Argentines march on Congress
BUENOS AIRES - Argentine demonstrators converged in front of
the nation's Congress to protest the death of two protesters Wednesday
clashes with police.
Hundreds of protesters marched on the square in front of the
Congress on Thursday as Senate employees left early to avoid being harassed.
arrested 30 demonstrators carrying Molotov cocktails and sticks, said Héctor Capdet, a spokesman for the Buenos Aires Police Department. He said 2,000
police officers had been assigned to guard against violence.
In December, former President Fernando de la Rúa resigned
after 27 died in nationwide protests and looting. Wednesday's deaths added
to turmoil in
Argentina, weakening President Eduardo Duhalde's presidency and making it harder for him to negotiate with the International Monetary Fund for aid to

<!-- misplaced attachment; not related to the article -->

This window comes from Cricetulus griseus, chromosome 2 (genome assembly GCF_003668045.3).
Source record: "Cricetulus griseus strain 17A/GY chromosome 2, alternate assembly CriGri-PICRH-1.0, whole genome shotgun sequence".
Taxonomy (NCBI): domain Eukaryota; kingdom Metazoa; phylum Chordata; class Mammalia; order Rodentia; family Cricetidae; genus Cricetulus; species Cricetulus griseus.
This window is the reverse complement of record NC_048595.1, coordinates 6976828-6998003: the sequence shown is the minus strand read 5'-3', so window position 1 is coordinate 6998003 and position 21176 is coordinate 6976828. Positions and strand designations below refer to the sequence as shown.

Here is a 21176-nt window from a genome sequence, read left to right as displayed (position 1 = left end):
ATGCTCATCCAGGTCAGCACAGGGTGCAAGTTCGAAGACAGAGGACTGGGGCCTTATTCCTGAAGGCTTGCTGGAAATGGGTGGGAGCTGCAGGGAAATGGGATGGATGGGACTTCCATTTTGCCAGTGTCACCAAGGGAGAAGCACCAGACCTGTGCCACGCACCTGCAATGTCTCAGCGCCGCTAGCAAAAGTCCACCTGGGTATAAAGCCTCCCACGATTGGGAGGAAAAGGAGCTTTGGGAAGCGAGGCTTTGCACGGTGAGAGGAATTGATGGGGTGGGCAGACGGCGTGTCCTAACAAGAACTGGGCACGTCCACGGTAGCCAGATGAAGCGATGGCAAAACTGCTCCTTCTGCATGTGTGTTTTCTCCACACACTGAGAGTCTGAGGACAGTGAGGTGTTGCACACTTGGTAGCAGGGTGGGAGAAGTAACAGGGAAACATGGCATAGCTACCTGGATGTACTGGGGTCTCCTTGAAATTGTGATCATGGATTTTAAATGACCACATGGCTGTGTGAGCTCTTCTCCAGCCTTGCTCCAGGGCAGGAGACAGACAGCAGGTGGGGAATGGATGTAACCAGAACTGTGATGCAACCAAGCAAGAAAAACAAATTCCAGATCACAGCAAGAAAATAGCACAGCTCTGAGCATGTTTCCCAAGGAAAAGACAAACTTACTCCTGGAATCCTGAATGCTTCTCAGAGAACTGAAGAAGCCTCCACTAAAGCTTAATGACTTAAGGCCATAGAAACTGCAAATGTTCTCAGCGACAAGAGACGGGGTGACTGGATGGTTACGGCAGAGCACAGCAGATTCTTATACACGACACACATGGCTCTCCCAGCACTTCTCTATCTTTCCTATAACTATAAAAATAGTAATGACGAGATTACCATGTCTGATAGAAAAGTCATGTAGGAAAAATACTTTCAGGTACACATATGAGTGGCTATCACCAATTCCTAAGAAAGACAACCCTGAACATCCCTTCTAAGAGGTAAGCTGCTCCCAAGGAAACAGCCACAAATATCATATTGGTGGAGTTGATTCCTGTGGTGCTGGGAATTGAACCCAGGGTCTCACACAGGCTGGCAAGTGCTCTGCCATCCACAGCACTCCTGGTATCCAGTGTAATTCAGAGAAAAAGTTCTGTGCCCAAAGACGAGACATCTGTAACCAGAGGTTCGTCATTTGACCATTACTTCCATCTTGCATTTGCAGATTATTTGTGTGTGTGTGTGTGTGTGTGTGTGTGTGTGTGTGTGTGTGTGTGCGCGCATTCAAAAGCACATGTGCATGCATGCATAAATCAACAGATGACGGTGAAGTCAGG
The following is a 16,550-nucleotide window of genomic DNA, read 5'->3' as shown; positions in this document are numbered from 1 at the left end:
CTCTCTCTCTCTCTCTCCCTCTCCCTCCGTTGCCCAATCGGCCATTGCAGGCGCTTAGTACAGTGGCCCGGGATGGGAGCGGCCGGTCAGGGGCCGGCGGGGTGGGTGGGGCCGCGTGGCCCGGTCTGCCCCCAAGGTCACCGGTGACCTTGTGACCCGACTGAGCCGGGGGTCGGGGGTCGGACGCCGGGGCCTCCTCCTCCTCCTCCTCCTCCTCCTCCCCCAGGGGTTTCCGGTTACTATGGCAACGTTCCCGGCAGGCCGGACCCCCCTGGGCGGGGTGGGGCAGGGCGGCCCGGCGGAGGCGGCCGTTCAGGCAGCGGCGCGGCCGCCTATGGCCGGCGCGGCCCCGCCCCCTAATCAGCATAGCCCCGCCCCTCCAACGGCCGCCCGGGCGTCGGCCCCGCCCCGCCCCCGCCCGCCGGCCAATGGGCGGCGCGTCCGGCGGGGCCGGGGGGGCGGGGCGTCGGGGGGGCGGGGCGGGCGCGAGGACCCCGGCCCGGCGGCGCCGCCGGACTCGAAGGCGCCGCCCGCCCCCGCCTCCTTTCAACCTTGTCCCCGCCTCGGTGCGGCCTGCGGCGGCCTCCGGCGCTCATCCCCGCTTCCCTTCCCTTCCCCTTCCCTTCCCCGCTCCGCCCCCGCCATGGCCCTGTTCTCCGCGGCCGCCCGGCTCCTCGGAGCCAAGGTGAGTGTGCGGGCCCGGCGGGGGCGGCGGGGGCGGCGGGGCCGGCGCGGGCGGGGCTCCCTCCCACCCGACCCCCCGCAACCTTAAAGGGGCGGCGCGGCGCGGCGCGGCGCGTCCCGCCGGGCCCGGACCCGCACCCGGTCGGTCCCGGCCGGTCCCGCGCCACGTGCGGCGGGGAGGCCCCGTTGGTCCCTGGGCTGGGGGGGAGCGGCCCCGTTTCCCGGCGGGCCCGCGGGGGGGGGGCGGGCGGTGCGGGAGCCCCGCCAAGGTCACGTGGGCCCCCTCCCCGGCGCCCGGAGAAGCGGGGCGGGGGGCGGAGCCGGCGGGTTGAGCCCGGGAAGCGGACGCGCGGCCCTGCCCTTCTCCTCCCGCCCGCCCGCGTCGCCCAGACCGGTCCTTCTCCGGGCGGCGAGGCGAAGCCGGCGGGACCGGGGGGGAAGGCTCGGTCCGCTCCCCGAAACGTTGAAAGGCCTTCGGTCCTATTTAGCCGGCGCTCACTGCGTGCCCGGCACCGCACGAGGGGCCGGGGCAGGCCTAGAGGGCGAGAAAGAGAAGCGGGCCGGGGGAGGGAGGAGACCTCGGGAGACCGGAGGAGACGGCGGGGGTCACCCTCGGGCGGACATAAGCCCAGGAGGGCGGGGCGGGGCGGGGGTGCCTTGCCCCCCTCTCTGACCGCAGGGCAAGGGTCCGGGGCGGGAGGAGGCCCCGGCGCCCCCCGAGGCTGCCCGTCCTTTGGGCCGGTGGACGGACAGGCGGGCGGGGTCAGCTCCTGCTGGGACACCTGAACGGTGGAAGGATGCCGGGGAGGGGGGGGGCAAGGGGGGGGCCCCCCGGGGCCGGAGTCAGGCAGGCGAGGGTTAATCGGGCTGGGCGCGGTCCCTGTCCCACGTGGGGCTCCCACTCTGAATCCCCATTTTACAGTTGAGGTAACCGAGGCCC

help solve a growing economic crisis, analysts said.
''The one thing Duhalde was supposed to do was keep the social
peace and now he's showing he can't even do that,'' political analyst Rosendo
Duhalde is struggling to reduce a 24 percent unemployment rate
and an expected annual inflation rate of 80 percent this year and halt
contraction that reached 16 percent in the first quarter after Argentina defaulted on $95 billion in debt last year and blocked deposits to halt a run on
Fraga said an escalation in violence would force the government
to call early elections, either by December or the first quarter next year.
currently set for September 2003.
Earlier Thursday, Argentina's third-largest union group began
a 24-hour strike to protest the deaths of two demonstrators. The work stoppage
by the Center for Argentine Workers, which represents teachers, state workers, aeronautics and other professions.
The union said most schools in the province of Buenos Aires were closed after teachers walked out to join the strike.
''The work stoppage is to protest the repression the government
wants to install to maintain an economic policy that continues producing
de Gennaro, head of the Center for Argentine Workers, told local radio.